2. D. A. Brannan, M. F. Esplen, J. J. Gray, Angles and Bisection, Cambridge University Press, 2002
  3. Changkyu Seol, and Kyungwhoon Cheun. “A low complexity Euclidean norm approximation.(Technical report).” IEEE Transactions on Signal Processing 56.4 (April 2008): 1721(1726).
  4.  Expanded Academic ASAP. Gale. California State Univ, Northridge. 22 Apr. 2008;http://find.galegroup.com.libproxy. csun.edu:2048/itx/start.do?prodId=EAIM;.D.
  5. Hilbert, Analyzing Geometry, Open Court, 1999
  6. F. Klein, Uses of Geometry, Dover, 2004D. Pedoe, Practical Geometry, Dover, 1988Shillingsburg, Peter L. “A Primer of Textual Geometry.
  7. (Book review).” Papers of the Bibliographical Society of America 102.1 (March 2008): 113(3). Expanded Academic ASAP. Gale. California State Univ, Northridge. 22 Apr. 2008;http://find.galegroup.com.libproxy.csun. edu:2048/itx/start.do?prodId=EAIM;.S. Roberts, Sports and Math, Walker ; Company, 2006
  8. Munier, Valerie, Claude Devichi, and Helene Merle.  “A physical situation as a way to teach angle.(teaching geometry).” Teaching Children Mathematics 14.7 (March 2008): 402(6).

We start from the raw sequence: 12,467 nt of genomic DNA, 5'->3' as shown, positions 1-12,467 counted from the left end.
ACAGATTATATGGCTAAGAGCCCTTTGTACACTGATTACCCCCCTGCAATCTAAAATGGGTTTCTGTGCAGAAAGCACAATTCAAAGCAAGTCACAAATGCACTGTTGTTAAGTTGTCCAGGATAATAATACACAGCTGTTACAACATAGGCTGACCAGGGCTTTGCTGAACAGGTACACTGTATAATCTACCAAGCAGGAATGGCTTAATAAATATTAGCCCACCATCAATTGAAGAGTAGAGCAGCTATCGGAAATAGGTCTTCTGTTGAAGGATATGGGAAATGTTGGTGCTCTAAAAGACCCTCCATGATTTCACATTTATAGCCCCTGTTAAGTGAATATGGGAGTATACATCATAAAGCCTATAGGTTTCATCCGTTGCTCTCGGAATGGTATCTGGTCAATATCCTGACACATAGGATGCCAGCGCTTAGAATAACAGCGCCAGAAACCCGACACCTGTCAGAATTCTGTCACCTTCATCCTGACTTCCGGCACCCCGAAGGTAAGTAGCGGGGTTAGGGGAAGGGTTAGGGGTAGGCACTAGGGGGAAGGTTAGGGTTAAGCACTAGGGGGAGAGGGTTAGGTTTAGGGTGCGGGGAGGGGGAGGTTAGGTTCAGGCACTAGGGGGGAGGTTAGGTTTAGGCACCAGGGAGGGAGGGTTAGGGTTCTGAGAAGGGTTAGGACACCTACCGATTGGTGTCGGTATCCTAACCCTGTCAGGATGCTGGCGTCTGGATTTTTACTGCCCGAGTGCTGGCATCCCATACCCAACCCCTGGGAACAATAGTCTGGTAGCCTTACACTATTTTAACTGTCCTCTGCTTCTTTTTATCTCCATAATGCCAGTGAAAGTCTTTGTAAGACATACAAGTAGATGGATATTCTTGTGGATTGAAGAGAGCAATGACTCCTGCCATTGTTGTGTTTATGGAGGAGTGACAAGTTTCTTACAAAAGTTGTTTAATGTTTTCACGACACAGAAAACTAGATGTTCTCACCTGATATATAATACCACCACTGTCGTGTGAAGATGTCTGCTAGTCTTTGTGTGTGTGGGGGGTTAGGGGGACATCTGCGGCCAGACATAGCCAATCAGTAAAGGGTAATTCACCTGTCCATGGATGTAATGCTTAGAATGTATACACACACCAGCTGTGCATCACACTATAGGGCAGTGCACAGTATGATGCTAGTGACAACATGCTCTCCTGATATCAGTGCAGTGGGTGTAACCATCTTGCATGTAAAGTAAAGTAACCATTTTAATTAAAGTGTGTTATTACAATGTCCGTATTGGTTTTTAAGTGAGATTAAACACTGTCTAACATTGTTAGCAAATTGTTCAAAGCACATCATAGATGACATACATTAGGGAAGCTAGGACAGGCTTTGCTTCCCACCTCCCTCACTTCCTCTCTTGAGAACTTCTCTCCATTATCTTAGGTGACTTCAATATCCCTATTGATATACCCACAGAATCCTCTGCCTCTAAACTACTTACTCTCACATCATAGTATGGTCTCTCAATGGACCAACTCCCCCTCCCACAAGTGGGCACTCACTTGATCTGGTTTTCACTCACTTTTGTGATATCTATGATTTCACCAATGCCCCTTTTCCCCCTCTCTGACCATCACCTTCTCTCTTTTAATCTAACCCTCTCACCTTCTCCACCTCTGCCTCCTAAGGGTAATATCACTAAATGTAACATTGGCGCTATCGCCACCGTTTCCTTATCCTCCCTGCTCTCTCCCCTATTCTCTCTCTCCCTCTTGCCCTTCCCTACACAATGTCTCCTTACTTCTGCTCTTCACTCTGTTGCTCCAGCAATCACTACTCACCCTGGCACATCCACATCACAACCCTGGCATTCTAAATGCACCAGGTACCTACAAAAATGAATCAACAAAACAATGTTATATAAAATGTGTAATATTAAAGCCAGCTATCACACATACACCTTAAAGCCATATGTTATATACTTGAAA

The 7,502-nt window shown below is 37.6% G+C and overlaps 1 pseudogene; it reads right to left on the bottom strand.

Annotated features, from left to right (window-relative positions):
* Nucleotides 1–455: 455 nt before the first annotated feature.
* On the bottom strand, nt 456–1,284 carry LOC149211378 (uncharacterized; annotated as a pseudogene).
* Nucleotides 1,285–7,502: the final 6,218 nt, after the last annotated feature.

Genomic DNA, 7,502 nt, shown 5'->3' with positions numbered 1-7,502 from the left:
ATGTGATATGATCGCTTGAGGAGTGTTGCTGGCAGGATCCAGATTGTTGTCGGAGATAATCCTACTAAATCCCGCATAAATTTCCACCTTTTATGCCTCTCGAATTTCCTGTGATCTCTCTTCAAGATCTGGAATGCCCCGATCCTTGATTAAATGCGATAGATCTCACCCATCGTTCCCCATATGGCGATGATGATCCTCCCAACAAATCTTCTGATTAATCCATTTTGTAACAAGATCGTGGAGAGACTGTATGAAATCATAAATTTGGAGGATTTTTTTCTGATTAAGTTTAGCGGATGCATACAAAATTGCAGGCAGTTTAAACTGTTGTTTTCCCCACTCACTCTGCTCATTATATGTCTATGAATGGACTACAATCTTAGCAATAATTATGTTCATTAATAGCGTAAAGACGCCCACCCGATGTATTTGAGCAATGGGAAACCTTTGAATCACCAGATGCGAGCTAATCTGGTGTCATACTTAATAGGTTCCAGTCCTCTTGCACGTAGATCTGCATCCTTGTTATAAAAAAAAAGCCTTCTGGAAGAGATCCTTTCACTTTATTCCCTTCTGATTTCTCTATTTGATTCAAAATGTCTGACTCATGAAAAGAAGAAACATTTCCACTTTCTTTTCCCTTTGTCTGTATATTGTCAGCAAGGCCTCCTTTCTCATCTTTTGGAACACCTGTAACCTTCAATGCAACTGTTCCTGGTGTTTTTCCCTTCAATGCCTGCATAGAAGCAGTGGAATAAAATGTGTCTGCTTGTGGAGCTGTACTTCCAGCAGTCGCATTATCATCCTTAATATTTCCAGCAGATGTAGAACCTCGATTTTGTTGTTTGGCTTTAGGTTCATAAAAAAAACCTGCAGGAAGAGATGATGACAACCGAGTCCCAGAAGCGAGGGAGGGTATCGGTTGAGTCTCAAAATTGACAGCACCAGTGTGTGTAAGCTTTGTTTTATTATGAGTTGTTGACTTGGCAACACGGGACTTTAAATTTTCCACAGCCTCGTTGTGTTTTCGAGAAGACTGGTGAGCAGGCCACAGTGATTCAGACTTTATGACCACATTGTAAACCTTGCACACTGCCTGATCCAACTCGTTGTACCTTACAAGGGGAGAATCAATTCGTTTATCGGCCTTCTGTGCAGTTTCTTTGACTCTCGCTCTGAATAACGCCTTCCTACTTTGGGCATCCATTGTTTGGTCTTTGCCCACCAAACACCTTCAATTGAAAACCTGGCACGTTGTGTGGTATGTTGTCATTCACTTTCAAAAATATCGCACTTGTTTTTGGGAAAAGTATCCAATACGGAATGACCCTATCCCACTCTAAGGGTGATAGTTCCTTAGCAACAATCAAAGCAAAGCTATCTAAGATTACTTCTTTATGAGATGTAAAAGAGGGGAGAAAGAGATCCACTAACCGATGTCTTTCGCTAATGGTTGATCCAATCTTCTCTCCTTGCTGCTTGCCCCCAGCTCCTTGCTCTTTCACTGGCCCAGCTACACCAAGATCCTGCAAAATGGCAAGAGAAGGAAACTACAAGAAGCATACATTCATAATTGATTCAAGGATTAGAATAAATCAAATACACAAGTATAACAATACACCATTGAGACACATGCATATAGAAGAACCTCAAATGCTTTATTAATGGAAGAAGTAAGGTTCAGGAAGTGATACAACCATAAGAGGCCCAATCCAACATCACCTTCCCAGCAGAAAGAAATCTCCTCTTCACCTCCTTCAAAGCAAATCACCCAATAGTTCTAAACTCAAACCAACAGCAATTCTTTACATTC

9. Expanded Academic ASAP. Gale. California State Univ, Northridge. 22 Apr. 2008;http://find.galegroup.com.libproxy. csun.edu:2048/itx/start.do?prodId=EAIM;Riley, Mark T. “Euclid.
  10. ” Great Thinkers of the Western World. HarperCollins Publishers, 1992. 36(4).
  11.  Expanded Academic ASAP.Gale. California State Univ, Northridge. 22 Apr. 2008;RILEY, MARK T.
  12.  “ARCHIMEDES.” Great Thinkers of the Western World. HarperCollins Publishers, 1999. 44.
  13.  Expanded Academic ASAP. Gale. California State Univ, Northridge. 22 Apr. 2008

Cite this Mathematics and Soccer

Mathematics and Soccer. (2017, Apr 01). Retrieved from https://graduateway.com/mathematics-and-soccer/